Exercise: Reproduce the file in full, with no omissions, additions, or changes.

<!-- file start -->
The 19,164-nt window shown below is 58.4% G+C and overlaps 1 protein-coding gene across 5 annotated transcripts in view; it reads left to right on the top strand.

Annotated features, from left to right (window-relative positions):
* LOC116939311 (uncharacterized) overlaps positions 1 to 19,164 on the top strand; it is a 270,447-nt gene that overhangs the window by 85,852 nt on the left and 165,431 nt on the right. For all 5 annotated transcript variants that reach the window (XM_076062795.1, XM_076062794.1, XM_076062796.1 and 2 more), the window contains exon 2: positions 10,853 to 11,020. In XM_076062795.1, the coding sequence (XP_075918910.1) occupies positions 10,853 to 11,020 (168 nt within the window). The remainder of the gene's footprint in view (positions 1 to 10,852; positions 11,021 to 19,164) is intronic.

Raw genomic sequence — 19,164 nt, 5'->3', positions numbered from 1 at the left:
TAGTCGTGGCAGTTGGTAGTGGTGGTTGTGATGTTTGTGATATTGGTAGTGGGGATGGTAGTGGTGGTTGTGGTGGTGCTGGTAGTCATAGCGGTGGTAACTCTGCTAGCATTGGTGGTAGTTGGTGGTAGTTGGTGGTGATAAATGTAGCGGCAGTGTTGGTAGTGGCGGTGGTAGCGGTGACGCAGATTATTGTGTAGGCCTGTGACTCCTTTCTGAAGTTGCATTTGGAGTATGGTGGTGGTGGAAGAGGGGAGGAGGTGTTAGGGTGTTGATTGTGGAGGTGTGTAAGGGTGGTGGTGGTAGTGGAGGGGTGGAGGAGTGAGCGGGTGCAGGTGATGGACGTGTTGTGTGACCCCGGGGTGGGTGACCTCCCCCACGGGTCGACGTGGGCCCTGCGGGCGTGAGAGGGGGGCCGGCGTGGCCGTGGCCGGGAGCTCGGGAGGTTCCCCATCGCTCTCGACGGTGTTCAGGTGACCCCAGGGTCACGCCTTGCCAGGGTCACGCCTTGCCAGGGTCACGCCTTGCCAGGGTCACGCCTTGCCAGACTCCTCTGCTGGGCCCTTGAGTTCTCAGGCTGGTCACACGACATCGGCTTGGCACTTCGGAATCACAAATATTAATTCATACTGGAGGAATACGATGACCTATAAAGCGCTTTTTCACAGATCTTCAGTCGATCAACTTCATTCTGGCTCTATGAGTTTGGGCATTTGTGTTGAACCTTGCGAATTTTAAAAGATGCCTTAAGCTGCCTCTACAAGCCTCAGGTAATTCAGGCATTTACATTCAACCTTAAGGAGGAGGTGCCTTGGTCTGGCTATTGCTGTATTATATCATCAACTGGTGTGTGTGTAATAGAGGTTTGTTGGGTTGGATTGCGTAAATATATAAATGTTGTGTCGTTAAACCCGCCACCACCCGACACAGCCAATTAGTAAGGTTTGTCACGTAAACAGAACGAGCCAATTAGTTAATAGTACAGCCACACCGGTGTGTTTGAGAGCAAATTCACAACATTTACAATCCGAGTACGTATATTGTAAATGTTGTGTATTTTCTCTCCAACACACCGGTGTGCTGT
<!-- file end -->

The 19,164-nt window shown below is 58.4% G+C and overlaps 1 protein-coding gene across 5 annotated transcripts in view; it reads left to right on the top strand.

Annotated features, from left to right (window-relative positions):
* LOC116939311 (uncharacterized) overlaps positions 1 to 19,164 on the top strand; it is a 270,447-nt gene that overhangs the window by 85,852 nt on the left and 165,431 nt on the right. For all 5 annotated transcript variants that reach the window (XM_076062795.1, XM_076062794.1, XM_076062796.1 and 2 more), the window contains exon 2: positions 10,853 to 11,020. In XM_076062795.1, the coding sequence (XP_075918910.1) occupies positions 10,853 to 11,020 (168 nt within the window). The remainder of the gene's footprint in view (positions 1 to 10,852; positions 11,021 to 19,164) is intronic.

Raw genomic sequence — 19,164 nt, 5'->3', positions numbered from 1 at the left:
TAGTCGTGGCAGTTGGTAGTGGTGGTTGTGATGTTTGTGATATTGGTAGTGGGGATGGTAGTGGTGGTTGTGGTGGTGCTGGTAGTCATAGCGGTGGTAACTCTGCTAGCATTGGTGGTAGTTGGTGGTAGTTGGTGGTGATAAATGTAGCGGCAGTGTTGGTAGTGGCGGTGGTAGCGGTGACGCAGATTATTGTGTAGGCCTGTGACTCCTTTCTGAAGTTGCATTTGGAGTATGGTGGTGGTGGAAGAGGGGAGGAGGTGTTAGGGTGTTGATTGTGGAGGTGTGTAAGGGTGGTGGTGGTAGTGGAGGGGTGGAGGAGTGAGCGGGTGCAGGTGATGGACGTGTTGTGTGACCCCGGGGTGGGTGACCTCCCCCACGGGTCGACGTGGGCCCTGCGGGCGTGAGAGGGGGGCCGGCGTGGCCGTGGCCGGGAGCTCGGGAGGTTCCCCATCGCTCTCGACGGTGTTCAGGTGACCCCAGGGTCACGCCTTGCCAGGGTCACGCCTTGCCAGGGTCACGCCTTGCCAGGGTCACGCCTTGCCAGACTCCTCTGCTGGGCCCTTGAGTTCTCAGGCTGGTCACACGACATCGGCTTGGCACTTCGGAATCACAAATATTAATTCATACTGGAGGAATACGATGACCTATAAAGCGCTTTTTCACAGATCTTCAGTCGATCAACTTCATTCTGGCTCTATGAGTTTGGGCATTTGTGTTGAACCTTGCGAATTTTAAAAGATGCCTTAAGCTGCCTCTACAAGCCTCAGGTAATTCAGGCATTTACATTCAACCTTAAGGAGGAGGTGCCTTGGTCTGGCTATTGCTGTATTATATCATCAACTGGTGTGTGTGTAATAGAGGTTTGTTGGGTTGGATTGCGTAAATATATAAATGTTGTGTCGTTAAACCCGCCACCACCCGACACAGCCAATTAGTAAGGTTTGTCACGTAAACAGAACGAGCCAATTAGTTAATAGTACAGCCACACCGGTGTGTTTGAGAGCAAATTCACAACATTTACAATCCGAGTACGTATATTGTAAATGTTGTGTATTTTCTCTCCAACACACCGGTGTGCTGT